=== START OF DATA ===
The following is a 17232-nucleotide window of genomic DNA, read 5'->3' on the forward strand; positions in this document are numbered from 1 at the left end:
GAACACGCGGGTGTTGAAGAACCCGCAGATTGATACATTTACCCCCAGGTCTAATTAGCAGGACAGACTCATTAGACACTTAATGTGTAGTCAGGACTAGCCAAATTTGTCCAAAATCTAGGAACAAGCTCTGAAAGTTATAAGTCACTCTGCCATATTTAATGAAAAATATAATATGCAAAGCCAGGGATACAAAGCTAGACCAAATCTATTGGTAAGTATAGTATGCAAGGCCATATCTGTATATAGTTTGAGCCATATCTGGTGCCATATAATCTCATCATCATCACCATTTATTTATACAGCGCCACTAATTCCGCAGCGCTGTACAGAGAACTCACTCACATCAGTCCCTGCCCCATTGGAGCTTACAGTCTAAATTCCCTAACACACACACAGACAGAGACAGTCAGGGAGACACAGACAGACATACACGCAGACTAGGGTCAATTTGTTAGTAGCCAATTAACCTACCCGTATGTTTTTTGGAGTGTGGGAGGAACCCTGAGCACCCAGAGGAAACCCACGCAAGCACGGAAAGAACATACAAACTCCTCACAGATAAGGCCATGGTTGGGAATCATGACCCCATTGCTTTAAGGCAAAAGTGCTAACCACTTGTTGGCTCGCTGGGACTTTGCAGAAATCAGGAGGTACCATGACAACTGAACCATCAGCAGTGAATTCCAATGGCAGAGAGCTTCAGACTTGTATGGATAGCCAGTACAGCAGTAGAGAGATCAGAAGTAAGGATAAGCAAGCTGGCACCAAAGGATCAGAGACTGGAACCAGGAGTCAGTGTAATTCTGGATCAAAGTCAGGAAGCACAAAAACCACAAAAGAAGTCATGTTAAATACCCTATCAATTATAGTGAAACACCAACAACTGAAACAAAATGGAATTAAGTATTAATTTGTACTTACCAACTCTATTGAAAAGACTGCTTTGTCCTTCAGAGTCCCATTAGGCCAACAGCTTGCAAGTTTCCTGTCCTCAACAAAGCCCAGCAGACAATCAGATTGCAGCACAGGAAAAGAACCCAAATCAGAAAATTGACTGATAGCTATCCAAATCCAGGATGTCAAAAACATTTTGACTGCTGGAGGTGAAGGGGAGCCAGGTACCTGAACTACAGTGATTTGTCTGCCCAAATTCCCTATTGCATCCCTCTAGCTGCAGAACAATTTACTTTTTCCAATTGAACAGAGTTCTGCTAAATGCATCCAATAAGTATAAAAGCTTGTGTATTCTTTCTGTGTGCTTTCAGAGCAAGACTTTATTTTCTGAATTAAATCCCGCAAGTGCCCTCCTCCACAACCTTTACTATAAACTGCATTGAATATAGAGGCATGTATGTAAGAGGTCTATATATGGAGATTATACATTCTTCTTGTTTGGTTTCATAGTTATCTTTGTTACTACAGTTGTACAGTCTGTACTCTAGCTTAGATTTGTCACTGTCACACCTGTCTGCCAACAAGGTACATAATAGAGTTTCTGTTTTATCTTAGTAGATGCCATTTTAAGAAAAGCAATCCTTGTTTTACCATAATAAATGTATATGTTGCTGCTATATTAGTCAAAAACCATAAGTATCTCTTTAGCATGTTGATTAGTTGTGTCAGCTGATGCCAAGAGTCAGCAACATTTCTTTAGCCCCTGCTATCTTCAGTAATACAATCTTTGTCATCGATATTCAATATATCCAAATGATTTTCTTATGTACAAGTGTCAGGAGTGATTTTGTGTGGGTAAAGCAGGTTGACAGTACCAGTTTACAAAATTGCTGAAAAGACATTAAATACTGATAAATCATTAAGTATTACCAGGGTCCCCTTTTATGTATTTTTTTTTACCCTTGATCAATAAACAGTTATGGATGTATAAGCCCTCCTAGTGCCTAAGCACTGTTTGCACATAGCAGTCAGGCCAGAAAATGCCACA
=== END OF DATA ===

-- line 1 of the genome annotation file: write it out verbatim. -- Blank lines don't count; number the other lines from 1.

The following is a 17232-nucleotide window of genomic DNA, read 5'->3' on the forward strand; positions in this document are numbered from 1 at the left end: